Google’s motto is “Don’t be evil.” Can the company practice what it preaches – even in Cuba? A delegation of Google employees, headed by executive chairman Eric Schmidt, traveled to Cuba this past week in an effort to advocate for removing government restrictions on the Internet. The executives met with Yoani Sanchez, a prominent blogger and dissident who runs the independent 14ymedio news portal, a site blocked in Cuba.
Numerous reports indicate that Iranian authorities restrict access to thousands of American and European websites, particularly those of international news sources, and even throttle down Internet connections to limit the ability of Iranians to surf the rest of the Web. Here at the Voice of America Persian Service, we are familiar with this situation firsthand.
In every large democracy of our time, little seems to be left to chance, with both national and trans-national laws and policies relating to every aspect of our life. The Internet however, is still much debated and a sort of grey area.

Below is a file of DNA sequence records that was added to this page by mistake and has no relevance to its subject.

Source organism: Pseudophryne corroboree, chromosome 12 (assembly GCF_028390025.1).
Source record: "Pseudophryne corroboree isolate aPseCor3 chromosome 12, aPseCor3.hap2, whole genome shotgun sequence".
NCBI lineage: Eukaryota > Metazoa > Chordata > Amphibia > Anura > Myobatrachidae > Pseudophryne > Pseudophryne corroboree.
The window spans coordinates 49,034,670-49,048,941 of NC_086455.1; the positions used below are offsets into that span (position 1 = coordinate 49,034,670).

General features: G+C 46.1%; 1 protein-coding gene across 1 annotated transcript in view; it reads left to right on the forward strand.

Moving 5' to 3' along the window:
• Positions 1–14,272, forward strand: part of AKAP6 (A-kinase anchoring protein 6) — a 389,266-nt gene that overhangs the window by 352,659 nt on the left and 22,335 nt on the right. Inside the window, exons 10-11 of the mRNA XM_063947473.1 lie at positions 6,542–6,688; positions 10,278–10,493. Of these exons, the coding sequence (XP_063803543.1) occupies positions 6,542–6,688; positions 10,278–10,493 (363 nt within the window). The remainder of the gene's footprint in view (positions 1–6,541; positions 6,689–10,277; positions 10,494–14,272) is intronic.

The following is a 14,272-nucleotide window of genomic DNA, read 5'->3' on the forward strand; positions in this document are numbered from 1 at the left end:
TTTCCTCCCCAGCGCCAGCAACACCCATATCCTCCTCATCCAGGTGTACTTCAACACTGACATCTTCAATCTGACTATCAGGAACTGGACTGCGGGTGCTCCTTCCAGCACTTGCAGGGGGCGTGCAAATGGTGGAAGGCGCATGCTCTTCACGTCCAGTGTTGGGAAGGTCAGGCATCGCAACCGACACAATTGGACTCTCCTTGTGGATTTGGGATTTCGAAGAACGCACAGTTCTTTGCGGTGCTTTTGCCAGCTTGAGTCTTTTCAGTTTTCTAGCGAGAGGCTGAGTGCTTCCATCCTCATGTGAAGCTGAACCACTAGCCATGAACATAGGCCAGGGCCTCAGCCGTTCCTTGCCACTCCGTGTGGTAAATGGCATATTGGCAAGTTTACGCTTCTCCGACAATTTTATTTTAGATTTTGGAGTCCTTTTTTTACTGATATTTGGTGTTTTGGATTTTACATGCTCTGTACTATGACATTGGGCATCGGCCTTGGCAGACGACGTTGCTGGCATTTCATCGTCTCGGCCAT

Most people can pretty much agree that a free and open Internet is extremely important for a number of reasons, but few major American politicians have gone on the record saying so. Many have come out in favor of net neutrality, but few have gone as far as to call the Internet a right. That is, until now.
Prime Minister Tayyip Erdogan applied to Turkey's constitutional court on Friday to challenge the alleged violation of his and his family's rights by social media, a senior official in his office told Reuters.
Google the phrase “democracy is,” and you'll get several instant search suggestions. But when you Baidu it, you only get one. Coincidence? Maybe. But China's largest search engine has a bit of a track record when it comes to politically-motivated censorship.
The United States discreetly supported the creation of a website and SMS service that was, basically, a Cuban version of Twitter, the Associated Press reported Thursday. ZunZuneo, as it was called, permitted Cubans to broadcast short text messages to each other. At its peak, ZunZuneo had 40,000 users.
Developing nations want the Internet to be free from censorship, and nowhere is this more prevalent than in Latin America. A new Pew Research Center survey reveals that six of the ten countries that feel the strongest about people having access to the Internet without government censorship hail from Latin America.